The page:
By the time My Philosophical Development was published in 1959, forty seven years after The Problems of Philosophy, Russell’s ‘realist’ and ‘atomist’ phases had given way to a form of empiricism grounded in the first-hand experience of common sense but informed by Hume’s philosophy and complemented by some of the conclusions of modern psychology. The late Russell continued to object to Kant for placing epistemological knowledge inside the subject, through the ‘categories’ while leaving the extra-mental in the object itself. His analytic realism had been an attempt to put Kant’s philosophy on its head by conferring objectivity on the abstract world and subjectivity on the sensible one.
In the final stage of his philosophical career, Russell still agreed with Descartes on the importance of analytic reasoning but also with his definition of the brain as consisting of ‘thoughts’, defined as ‘all that of which we are conscious as operating in us.’ (‘Principle IX). ‘Thoughts’ in the brain may become ‘events’ of the mind, the latter being connected by memory-chains. As for Berkeley, after expressing strong objections about the absence of direct physical causes in his theory of mental events, Russell eventually came to accept his fundamental contention that everything we know is ‘mental’, an argument which, back in 1927, he judged ‘unsound and Berkeley’s conclusion improbable, though not certainly false.’
In the same way that ‘sense-data’ had lost their reliability when objects were no longer regarded as dependent on them, universals and particulars also shed their initial appeal after more rigorous critical scrutiny. His final clarification on this point reflects an admission of error: ‘I spoke about universals and our knowledge of them with a confident assurance which I no longer feel, though I have not any new opinions on the subject which I feel prepared to advocate with equal confidence.’ Having dropped a purely logical interpretation of particulars, he was now prepared to define them in terms of ‘qualities’ and spatio-temporal relations. He almost fell in agreement with Leibniz’ to the extent, that only our ignorance make names for necessary complex matters, a need which would cease if our knowledge were complete.’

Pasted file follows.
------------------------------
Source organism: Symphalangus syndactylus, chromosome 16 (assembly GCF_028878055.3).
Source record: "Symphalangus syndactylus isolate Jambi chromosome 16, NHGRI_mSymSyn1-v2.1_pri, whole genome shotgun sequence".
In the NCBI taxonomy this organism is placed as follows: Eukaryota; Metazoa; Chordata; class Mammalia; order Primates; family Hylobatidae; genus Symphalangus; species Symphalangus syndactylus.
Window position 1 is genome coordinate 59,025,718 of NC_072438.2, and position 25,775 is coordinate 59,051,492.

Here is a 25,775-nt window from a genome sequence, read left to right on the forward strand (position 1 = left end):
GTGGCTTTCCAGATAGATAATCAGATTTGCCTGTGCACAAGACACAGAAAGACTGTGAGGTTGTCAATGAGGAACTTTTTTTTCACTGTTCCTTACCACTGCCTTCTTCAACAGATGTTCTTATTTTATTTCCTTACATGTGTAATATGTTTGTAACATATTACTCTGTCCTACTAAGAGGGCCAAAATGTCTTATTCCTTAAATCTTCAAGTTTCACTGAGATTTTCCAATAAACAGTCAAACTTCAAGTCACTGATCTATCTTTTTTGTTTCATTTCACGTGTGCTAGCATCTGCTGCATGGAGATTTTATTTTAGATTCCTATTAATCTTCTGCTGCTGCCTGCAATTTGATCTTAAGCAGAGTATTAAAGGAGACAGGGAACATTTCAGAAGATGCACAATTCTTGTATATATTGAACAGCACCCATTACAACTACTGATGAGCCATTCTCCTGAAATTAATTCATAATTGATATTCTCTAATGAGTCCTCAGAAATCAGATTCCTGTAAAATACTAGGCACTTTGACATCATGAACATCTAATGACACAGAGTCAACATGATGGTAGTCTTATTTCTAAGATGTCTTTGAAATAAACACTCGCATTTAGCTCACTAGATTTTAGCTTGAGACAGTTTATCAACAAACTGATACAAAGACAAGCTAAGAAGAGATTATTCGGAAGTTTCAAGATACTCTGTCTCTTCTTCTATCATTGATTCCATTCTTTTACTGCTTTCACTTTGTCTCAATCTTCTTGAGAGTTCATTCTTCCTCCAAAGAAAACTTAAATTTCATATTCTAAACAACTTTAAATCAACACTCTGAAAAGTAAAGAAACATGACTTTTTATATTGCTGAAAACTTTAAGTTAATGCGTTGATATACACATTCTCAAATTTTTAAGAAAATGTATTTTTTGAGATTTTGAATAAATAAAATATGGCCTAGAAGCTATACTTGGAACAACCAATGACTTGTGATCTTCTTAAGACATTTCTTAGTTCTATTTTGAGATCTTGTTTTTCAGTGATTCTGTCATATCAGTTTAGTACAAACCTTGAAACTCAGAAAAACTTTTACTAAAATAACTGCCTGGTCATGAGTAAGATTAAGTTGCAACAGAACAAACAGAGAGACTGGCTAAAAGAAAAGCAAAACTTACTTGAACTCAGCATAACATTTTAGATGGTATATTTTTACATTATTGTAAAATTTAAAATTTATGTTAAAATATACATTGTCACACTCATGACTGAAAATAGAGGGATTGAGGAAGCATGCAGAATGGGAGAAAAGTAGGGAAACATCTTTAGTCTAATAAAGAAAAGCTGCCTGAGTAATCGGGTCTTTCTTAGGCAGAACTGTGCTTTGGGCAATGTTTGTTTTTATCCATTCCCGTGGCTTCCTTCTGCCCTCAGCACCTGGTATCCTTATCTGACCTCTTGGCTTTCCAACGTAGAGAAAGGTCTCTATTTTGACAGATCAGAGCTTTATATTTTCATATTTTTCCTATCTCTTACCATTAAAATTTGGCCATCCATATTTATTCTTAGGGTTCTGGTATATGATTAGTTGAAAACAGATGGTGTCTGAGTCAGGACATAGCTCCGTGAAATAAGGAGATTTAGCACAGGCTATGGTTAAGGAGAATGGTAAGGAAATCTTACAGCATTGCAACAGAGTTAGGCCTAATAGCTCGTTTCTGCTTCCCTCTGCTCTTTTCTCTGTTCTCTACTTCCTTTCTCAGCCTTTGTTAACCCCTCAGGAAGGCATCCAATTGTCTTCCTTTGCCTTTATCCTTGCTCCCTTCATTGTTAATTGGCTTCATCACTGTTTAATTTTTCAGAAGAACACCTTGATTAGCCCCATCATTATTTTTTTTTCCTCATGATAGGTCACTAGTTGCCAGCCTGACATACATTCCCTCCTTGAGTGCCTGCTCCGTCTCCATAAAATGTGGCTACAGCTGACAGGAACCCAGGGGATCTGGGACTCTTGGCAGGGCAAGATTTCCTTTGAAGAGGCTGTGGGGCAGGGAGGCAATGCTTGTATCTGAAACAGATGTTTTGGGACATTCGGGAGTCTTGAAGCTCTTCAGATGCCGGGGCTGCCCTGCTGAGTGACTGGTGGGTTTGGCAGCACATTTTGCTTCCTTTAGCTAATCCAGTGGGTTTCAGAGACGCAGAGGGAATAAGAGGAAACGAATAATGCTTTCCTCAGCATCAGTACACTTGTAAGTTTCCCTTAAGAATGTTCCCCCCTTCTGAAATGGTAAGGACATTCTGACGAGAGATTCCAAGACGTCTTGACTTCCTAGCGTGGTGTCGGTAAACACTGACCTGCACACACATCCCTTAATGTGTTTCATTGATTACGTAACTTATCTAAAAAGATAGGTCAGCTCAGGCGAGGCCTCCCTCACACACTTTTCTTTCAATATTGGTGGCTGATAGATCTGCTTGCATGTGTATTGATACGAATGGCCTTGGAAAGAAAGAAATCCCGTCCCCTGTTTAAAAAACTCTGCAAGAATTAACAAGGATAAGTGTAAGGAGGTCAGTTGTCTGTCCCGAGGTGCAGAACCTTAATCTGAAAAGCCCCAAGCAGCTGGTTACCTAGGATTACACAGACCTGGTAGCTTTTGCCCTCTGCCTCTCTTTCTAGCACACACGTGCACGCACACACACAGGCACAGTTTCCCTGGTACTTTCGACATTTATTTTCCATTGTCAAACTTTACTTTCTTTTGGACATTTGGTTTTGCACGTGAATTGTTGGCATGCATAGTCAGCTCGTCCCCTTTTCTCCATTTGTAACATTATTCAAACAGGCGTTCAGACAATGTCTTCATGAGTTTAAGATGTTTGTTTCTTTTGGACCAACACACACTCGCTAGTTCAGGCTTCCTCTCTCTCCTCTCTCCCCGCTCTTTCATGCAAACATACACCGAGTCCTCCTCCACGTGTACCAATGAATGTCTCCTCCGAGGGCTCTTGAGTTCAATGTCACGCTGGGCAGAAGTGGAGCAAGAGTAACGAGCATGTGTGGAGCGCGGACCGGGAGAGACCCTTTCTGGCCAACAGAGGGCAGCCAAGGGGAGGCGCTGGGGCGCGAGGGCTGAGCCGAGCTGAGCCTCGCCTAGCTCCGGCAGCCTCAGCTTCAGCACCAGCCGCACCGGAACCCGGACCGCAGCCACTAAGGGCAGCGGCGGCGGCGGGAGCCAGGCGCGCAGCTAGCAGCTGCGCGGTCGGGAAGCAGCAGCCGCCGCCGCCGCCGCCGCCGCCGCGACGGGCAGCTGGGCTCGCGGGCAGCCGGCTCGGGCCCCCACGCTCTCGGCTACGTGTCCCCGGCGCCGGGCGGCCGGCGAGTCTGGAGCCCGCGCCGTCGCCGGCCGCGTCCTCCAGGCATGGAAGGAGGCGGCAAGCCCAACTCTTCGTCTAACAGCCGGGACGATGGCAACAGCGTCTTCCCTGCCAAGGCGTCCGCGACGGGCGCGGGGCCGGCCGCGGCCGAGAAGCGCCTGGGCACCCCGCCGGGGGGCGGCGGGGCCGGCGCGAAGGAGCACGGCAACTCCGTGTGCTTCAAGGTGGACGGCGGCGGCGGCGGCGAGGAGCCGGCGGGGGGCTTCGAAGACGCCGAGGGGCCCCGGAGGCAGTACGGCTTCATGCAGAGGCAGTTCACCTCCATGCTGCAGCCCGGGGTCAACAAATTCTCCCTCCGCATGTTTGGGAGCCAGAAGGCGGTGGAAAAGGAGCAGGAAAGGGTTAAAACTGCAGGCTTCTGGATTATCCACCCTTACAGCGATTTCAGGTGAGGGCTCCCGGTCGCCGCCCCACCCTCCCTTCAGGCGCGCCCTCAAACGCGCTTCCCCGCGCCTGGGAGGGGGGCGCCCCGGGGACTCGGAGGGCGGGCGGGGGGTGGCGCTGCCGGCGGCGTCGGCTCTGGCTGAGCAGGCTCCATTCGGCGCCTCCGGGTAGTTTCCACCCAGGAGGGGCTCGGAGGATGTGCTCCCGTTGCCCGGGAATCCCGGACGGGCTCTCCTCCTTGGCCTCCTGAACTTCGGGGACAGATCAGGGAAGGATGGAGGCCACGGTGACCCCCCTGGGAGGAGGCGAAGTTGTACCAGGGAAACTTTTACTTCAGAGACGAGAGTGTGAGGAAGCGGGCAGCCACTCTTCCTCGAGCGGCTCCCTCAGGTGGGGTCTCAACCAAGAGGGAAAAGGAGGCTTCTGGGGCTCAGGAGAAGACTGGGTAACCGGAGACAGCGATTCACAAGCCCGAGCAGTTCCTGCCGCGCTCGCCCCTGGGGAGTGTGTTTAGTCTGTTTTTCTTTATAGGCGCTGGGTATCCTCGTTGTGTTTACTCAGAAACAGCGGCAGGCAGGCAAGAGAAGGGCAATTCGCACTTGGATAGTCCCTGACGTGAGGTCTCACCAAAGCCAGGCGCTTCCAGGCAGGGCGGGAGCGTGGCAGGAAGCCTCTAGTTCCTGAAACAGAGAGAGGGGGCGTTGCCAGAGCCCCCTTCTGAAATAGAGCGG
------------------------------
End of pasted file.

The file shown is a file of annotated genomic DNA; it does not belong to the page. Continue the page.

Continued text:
Russell’s views did not change regarding our perception of the external world insofar as it remained clear to him that ‘what we directly experience cannot be the external world with which physics deals, and yet it is only what we directly experience that gives us reason to believe in the world of physics.’ In The Problems of Philosophy, he argued that physical objects are inferred entities which are the causes of our experience. However, nearly fifty years later, Russell’s theory of perception was still impeded by the fact that any inference beyond sense-data is actually incapable of being empirically tested.
Embedded in language, belief lies at the heart of Russell’s theory of knowledge and his late views on such a central notion also shows a retreat from his earlier certainty: ‘Belief is not a precise concept … it is a certain state of body or mind or both’ which does not necessarily require a direct experience as in the person being told that ‘a car is coming’ and who may be showing a physiological or psychological reaction of fear, anxiety or indifference. Russell’s theory of belief evolved beyond the strict analysis of the relations between words in complex propositions when he abandoned the notion of subject and realised that beliefs could be identified in bodily states and not attached to linguistic statements: ‘truth and falsehood both belong primarily to beliefs and only derivatively to propositions and sentences.’